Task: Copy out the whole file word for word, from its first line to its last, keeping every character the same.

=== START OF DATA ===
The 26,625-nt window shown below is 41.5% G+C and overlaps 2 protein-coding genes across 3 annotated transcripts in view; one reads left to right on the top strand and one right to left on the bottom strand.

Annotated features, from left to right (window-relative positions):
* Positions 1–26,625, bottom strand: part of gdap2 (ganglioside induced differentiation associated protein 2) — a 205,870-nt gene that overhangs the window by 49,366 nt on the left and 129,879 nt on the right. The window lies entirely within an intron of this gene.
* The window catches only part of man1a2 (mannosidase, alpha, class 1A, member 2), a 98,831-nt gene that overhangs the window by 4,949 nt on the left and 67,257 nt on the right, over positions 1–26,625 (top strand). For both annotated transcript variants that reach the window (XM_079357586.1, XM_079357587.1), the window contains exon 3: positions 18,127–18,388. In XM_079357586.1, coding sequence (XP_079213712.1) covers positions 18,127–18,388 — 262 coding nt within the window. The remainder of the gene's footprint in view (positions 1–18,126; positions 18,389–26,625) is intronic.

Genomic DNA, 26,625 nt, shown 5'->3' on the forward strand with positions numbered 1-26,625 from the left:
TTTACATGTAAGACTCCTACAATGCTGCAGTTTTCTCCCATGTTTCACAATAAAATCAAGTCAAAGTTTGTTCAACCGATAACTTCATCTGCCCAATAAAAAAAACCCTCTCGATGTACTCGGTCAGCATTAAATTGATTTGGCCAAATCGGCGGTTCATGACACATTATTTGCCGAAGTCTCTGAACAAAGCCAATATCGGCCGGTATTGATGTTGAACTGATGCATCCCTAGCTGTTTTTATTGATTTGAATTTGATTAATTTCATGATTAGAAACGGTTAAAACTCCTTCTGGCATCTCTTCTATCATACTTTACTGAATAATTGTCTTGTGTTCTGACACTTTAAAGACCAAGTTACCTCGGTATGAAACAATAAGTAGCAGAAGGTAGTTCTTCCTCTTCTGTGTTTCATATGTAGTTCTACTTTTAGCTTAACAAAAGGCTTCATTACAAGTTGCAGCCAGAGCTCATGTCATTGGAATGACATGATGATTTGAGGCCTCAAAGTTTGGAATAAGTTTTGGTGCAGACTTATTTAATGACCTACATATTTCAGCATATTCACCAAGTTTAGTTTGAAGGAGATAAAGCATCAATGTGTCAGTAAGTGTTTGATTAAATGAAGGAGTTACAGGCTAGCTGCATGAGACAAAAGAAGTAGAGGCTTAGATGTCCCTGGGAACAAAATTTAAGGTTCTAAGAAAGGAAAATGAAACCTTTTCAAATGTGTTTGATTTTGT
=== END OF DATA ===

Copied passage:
The 26,625-nt window shown below is 41.5% G+C and overlaps 2 protein-coding genes across 3 annotated transcripts in view; one reads left to right on the top strand and one right to left on the bottom strand.

Annotated features, from left to right (window-relative positions):
* Positions 1–26,625, bottom strand: part of gdap2 (ganglioside induced differentiation associated protein 2) — a 205,870-nt gene that overhangs the window by 49,366 nt on the left and 129,879 nt on the right. The window lies entirely within an intron of this gene.
* The window catches only part of man1a2 (mannosidase, alpha, class 1A, member 2), a 98,831-nt gene that overhangs the window by 4,949 nt on the left and 67,257 nt on the right, over positions 1–26,625 (top strand). For both annotated transcript variants that reach the window (XM_079357586.1, XM_079357587.1), the window contains exon 3: positions 18,127–18,388. In XM_079357586.1, coding sequence (XP_079213712.1) covers positions 18,127–18,388 — 262 coding nt within the window. The remainder of the gene's footprint in view (positions 1–18,126; positions 18,389–26,625) is intronic.

Genomic DNA, 26,625 nt, shown 5'->3' on the forward strand with positions numbered 1-26,625 from the left:
TTTACATGTAAGACTCCTACAATGCTGCAGTTTTCTCCCATGTTTCACAATAAAATCAAGTCAAAGTTTGTTCAACCGATAACTTCATCTGCCCAATAAAAAAAACCCTCTCGATGTACTCGGTCAGCATTAAATTGATTTGGCCAAATCGGCGGTTCATGACACATTATTTGCCGAAGTCTCTGAACAAAGCCAATATCGGCCGGTATTGATGTTGAACTGATGCATCCCTAGCTGTTTTTATTGATTTGAATTTGATTAATTTCATGATTAGAAACGGTTAAAACTCCTTCTGGCATCTCTTCTATCATACTTTACTGAATAATTGTCTTGTGTTCTGACACTTTAAAGACCAAGTTACCTCGGTATGAAACAATAAGTAGCAGAAGGTAGTTCTTCCTCTTCTGTGTTTCATATGTAGTTCTACTTTTAGCTTAACAAAAGGCTTCATTACAAGTTGCAGCCAGAGCTCATGTCATTGGAATGACATGATGATTTGAGGCCTCAAAGTTTGGAATAAGTTTTGGTGCAGACTTATTTAATGACCTACATATTTCAGCATATTCACCAAGTTTAGTTTGAAGGAGATAAAGCATCAATGTGTCAGTAAGTGTTTGATTAAATGAAGGAGTTACAGGCTAGCTGCATGAGACAAAAGAAGTAGAGGCTTAGATGTCCCTGGGAACAAAATTTAAGGTTCTAAGAAAGGAAAATGAAACCTTTTCAAATGTGTTTGATTTTGT